NI farmers welcome new AMR strategy

Antimicrobial resistance (AMR) is one of the most serious threats to health across the world
Antimicrobial resistance (AMR) is one of the most serious threats to health across the world

A new strategy outlines ways different farming sectors can continue to progress the fight against antimicrobial resistance (AMR) in Northern Ireland.

The five-year strategy highlights that there has already been an overall reduction in the livestock sector of 40 per cent between 2013 and 2017.

The poultry and pig sectors have seen dramatic reductions in antibiotic use with a 79 per cent decrease between 2012 and 2016 and 53 per cent between 2015 and 2017 respectively.

The Ulster Farmers’ Union (UFU) says farmers are playing their part when it comes to the fight against antimicrobial resistance.



However, it recognise there is more work to be done and the industry 'cannot become complacent'.

UFU president, Ivor Ferguson said the strategy is a 'positive next step' in ensuring 'vital lifesaving drugs continue to be effective.'



“Antimicrobial resistance is a global issue and we all have a duty to ensure antibiotics are used responsibly. This five-year strategy is a positive next step in ensuring these vital lifesaving drugs continue to be effective,” he said.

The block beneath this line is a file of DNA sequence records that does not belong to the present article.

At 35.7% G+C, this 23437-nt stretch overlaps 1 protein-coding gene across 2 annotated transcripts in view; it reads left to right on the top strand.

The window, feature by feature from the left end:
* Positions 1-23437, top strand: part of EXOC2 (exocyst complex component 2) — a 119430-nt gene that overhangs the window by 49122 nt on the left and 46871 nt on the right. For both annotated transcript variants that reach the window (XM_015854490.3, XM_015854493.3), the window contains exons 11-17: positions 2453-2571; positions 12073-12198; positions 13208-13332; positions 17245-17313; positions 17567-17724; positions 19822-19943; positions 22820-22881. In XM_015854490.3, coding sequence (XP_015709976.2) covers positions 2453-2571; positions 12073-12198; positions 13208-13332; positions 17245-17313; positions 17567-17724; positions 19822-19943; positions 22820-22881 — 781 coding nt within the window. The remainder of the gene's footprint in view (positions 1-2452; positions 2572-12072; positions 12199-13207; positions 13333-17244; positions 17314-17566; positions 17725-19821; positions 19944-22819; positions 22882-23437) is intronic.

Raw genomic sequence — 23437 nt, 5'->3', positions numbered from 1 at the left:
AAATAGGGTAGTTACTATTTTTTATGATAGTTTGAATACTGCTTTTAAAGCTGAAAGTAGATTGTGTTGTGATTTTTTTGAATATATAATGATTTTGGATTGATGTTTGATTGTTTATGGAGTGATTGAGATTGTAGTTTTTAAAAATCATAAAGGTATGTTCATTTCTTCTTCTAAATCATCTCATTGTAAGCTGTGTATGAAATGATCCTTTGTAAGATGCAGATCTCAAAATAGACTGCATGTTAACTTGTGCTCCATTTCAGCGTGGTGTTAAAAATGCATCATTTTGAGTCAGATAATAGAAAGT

Mr Ferguson said the reductions were a testament to farmers and their industry partners and showed a firm commitment to tackling AMR.

“The aim is to reduce, refine and, where possible, replace antibiotic use. The sections in the strategy that relate to agriculture focus on planning ahead to prevent disease wherever possible, keeping livestock healthy and ensuring appropriate and responsible use of antibiotics only where necessary to treat disease and protect animal welfare.

“There is also a focus on improving availability of data to allow producers to monitor progress and to make informed management decisions. These are all reasonable and achievable objectives on farms,” he said.

Northern Irish farmers have also supported the decision to include AMR training as standard within the NI beef and lamb Farm Quality Assurance (NIFQAS) scheme.

The industry has already witnessed the successful roll-out of this training within the pig and dairy sectors.

Including it in the beef and lamb (NIFQAS) will see an additional 12,000 farmers receive this training over the next three years.



The UFU says the focus areas within the action plan are already central to the individual sector targets developed by the RUMA’s Targets Task Force in 2017.

“As an industry, we are already making a concerted effort to target and eliminate disease through improved use of screening and vaccines, which will undoubtedly increase animal health,” said Mr Ferguson.

He added that farmers are pleased the discussion around AMR has moved away from one of blame between veterinary and human healthcare.

“We all need to work together. The risk of antibiotic resistance is a medical, veterinary, environmental, food and business challenge we all share,” he said.

“We are now working far more closely with colleagues in other disciplines which is positive and will help to deliver further progress.”